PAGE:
I should acknowledge review copies publishers have recently taken trouble to send me:

* After the Glory: The Struggles of Black Civil War Veterans. A handsomely designed hardback from University of Kansas Press, this work is divided into topical chapters with the author, Donald Shaffer, addressing each in turn. I'm afraid these are very broad and that they serve merely as bins in which to pile relevant anecdotes. It's a unique first try at this subject; the anecdotes and photos are interesting and that makes this a strong candidate to add to one's personal reference trove.

* The Correspondence of Sarah Morgan and Francis Warrington Dawson: with Selected editorials Written by Sarah Morgan for the Charleston News and Courier. A nice hardcover package from the University of Georgia Press, this is part of a trend in publishing literate, private correspondence between ACW couples. I feel uneasy looking at the private correspondence of lovers, even at this remove but there is broad human interest here - fine writing by physically attractive young people living through great events - and one of them a lady editorialist who marries her man only after her secret career in journalism provides her financial means. Editor Giselle Roberts is trying to break this duo out of the regional studies pen. I don't think she'll succeed, but good try.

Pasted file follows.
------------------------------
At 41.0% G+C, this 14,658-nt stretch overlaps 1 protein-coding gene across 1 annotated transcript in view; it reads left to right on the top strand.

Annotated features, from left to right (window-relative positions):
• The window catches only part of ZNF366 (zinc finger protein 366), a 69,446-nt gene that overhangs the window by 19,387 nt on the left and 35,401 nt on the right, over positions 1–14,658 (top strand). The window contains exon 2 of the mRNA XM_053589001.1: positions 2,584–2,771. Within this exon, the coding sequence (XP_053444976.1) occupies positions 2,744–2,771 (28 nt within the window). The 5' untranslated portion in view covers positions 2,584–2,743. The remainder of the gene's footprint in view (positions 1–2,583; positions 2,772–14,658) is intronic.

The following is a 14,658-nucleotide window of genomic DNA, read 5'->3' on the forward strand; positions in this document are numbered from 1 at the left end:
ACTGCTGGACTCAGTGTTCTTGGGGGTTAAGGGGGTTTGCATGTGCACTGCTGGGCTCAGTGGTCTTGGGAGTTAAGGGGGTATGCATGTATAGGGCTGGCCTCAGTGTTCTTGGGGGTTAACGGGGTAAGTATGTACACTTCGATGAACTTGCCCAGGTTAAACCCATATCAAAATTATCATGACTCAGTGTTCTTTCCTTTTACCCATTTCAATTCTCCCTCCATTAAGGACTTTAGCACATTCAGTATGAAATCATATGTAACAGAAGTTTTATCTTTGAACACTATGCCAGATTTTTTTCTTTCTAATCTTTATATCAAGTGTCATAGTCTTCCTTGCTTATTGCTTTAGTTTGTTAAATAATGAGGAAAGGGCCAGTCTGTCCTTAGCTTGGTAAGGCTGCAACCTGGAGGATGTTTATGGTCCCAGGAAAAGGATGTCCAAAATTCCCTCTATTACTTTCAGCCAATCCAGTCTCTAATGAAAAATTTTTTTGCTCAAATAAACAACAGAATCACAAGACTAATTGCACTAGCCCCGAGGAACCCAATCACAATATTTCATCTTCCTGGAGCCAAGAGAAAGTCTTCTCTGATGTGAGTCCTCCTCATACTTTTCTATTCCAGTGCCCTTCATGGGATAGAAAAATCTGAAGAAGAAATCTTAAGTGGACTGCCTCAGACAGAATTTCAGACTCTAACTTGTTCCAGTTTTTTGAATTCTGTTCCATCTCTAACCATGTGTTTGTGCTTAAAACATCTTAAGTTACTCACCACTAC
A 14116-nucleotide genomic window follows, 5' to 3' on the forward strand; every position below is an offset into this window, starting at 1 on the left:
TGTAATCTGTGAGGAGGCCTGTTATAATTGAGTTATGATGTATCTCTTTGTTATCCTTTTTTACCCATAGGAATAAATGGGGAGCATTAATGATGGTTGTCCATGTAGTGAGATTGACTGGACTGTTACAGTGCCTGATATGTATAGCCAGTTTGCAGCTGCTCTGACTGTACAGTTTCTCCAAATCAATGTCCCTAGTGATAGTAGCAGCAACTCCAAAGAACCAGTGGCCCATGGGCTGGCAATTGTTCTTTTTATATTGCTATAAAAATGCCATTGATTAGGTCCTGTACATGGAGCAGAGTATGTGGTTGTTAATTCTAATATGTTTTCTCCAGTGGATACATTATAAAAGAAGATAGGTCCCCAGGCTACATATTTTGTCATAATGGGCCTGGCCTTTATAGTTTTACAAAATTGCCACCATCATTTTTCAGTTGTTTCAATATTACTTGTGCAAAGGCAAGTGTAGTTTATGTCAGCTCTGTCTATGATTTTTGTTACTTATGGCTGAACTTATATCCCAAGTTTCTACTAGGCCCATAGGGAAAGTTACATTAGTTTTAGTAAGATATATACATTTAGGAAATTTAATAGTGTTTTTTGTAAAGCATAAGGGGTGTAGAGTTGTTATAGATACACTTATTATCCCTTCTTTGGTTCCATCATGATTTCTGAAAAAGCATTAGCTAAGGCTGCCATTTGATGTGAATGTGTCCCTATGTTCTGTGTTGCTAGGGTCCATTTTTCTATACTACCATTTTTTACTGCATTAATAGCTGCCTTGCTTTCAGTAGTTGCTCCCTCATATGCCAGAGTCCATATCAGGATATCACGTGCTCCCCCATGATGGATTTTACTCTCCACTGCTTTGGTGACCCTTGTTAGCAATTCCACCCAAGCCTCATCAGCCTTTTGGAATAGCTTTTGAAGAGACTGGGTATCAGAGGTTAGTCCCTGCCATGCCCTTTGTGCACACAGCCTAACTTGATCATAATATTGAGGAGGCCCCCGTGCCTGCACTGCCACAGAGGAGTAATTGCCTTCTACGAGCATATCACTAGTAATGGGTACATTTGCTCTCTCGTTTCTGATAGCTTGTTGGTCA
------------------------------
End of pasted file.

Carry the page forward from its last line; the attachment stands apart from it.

* I wrote previously about Chickamauga: A Battlefield History in Images based on printer's proofs. In final form, it is an attractive coffee table book offering the one thing we demand of the genre - intermittent browsing pleasure. I am not sure Chickamauga specialists will learn anything, and am too ignorant to know if the author's commentary is sound, but the organization of the book is interesting and should provoke even experts to visit less well known corners of this battlefield. The whole book, you see, is organized around sub-battlefields, providing an historic illustration or photo for each (e.g. Dyer field). There's a labeled aerial (or satellite) photo in the front, but in my case it did little to orient me geographically for the writing that followed.

* Blind Horses is a novel by Brian Massey from iUniverse and quite a nice paperback product it is. It's a very much dialog-driven western novel about those ACW veterans Jesse James and Cole Younger evading the law in - hang on - Minnesota. Author Brian Massey has fairly good control over his material and offers a unique take on these two legendary badmen: "Patriots turned rebel, Christians branded outlaw, their angst cries out in a wilderness not unlike that of Modern America." Gutsy. I hate outlaws but like gutsy.

I'll recap August ACW book releases later this week, with links.